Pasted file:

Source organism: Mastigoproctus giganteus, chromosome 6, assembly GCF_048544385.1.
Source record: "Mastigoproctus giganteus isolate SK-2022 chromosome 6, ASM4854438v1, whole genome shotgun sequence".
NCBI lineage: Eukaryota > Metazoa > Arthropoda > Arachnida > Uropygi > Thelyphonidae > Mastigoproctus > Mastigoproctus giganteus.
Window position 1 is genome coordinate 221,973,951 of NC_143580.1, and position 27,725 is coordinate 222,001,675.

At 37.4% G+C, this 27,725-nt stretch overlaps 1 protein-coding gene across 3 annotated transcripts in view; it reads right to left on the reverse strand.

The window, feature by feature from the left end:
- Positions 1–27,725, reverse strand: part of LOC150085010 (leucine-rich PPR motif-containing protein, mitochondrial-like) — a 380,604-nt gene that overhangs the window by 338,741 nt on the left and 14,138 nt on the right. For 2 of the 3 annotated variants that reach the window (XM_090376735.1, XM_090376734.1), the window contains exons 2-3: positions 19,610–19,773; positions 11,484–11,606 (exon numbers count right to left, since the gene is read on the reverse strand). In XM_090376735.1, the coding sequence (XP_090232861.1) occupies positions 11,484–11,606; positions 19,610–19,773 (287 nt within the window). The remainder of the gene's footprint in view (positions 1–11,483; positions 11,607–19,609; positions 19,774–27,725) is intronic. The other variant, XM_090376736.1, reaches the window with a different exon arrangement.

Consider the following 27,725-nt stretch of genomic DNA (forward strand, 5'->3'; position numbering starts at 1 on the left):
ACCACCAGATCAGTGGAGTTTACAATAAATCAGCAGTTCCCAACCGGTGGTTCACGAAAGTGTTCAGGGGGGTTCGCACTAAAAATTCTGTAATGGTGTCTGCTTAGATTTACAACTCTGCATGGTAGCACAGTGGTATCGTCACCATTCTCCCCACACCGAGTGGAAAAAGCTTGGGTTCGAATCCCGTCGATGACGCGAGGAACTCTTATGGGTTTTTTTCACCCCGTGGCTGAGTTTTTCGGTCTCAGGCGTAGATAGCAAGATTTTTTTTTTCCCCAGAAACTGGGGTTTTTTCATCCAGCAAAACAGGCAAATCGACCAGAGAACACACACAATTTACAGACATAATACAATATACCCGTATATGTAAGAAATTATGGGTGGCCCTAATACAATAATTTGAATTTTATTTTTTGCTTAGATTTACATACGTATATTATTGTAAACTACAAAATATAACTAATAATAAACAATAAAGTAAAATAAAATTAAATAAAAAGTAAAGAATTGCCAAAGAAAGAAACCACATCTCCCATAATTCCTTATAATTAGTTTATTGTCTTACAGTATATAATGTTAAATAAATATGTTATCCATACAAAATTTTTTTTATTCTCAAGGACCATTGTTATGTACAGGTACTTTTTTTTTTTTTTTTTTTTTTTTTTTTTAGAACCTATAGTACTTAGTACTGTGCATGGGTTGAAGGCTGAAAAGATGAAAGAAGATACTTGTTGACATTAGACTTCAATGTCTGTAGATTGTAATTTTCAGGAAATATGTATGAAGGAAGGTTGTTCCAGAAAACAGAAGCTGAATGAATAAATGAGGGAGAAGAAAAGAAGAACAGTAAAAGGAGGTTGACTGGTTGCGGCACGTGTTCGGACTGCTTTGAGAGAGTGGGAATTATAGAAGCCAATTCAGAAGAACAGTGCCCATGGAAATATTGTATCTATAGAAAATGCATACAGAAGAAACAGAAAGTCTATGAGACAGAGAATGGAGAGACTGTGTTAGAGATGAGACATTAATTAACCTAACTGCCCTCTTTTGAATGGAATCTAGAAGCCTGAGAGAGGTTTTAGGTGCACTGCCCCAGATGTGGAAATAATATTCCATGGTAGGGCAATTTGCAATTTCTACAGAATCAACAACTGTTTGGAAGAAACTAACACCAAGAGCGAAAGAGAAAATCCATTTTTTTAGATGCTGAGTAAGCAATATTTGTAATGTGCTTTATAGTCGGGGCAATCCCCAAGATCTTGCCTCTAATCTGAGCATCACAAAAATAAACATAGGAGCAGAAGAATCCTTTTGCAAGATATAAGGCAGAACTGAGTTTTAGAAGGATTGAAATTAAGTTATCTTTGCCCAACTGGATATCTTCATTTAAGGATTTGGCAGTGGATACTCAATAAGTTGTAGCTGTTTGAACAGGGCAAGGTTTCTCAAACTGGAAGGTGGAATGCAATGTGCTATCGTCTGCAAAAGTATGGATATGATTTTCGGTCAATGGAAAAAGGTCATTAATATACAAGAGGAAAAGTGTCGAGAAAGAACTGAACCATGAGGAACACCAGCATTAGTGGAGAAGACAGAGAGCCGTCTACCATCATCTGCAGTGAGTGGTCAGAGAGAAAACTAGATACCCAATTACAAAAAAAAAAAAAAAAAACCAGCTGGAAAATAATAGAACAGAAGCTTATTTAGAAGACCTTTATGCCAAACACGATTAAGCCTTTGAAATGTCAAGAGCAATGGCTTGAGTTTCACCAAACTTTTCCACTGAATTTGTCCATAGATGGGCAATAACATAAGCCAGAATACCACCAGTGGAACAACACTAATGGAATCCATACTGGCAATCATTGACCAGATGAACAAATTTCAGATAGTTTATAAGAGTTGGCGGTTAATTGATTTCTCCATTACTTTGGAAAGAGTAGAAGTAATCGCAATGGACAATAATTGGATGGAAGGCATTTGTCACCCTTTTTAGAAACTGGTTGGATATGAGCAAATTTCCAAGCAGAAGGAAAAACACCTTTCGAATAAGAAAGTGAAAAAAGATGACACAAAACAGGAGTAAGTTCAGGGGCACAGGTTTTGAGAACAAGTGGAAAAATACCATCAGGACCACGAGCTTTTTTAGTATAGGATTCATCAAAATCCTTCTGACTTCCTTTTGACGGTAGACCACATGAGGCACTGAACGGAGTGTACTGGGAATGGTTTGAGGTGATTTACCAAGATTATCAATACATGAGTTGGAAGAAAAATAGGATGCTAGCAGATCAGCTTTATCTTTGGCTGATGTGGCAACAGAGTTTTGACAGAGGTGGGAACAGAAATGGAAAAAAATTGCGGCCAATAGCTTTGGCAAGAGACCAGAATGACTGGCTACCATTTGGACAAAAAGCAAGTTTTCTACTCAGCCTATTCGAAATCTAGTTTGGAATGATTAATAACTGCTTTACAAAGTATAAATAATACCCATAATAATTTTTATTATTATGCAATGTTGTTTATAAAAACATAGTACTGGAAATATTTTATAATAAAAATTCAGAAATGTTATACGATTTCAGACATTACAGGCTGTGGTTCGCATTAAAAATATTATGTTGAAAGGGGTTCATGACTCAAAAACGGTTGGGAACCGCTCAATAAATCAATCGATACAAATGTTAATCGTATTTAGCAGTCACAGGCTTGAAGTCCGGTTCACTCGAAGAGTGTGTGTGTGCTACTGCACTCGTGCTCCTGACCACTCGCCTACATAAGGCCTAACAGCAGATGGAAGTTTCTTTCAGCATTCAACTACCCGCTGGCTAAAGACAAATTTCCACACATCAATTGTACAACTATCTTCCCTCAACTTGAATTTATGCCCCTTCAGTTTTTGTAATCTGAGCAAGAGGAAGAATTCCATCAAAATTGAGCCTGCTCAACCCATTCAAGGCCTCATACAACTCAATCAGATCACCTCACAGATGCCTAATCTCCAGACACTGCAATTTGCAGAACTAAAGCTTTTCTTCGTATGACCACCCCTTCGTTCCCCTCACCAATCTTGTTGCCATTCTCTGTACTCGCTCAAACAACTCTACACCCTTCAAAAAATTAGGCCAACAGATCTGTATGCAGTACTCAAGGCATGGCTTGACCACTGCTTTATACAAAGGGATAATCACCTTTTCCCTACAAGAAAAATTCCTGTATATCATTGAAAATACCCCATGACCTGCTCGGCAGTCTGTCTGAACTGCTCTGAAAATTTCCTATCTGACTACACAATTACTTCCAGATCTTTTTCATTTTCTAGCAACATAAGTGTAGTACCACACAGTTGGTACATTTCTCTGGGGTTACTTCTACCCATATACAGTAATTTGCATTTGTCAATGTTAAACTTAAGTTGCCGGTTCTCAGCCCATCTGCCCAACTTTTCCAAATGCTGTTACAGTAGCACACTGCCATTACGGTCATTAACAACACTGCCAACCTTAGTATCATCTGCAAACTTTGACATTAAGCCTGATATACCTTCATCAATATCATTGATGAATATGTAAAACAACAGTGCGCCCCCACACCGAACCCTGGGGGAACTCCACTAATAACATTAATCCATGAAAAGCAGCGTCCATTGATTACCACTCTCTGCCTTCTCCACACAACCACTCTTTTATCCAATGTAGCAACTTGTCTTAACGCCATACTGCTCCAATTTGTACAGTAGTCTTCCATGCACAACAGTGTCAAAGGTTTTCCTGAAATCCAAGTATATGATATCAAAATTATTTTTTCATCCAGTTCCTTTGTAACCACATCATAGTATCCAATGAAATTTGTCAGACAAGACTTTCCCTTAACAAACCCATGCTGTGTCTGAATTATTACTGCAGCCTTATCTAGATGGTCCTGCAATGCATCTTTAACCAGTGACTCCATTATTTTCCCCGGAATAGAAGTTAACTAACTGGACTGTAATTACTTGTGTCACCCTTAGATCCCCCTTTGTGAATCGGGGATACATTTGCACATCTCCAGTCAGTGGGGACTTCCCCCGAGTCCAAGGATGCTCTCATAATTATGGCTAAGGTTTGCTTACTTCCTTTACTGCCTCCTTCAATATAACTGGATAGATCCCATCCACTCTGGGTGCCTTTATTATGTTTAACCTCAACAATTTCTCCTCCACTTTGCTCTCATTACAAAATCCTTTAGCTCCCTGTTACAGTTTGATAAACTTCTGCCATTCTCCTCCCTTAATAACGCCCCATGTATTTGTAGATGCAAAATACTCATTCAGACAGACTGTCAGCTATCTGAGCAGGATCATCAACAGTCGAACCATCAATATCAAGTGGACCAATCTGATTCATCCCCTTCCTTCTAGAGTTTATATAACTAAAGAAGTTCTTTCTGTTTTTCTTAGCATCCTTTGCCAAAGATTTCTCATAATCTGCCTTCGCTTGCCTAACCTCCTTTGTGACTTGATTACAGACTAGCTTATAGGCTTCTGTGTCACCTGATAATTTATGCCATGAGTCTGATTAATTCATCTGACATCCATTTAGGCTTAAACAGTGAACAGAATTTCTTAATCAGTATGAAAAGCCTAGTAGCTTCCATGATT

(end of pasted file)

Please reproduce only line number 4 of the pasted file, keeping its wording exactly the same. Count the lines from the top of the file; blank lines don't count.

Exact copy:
Window position 1 is genome coordinate 221,973,951 of NC_143580.1, and position 27,725 is coordinate 222,001,675.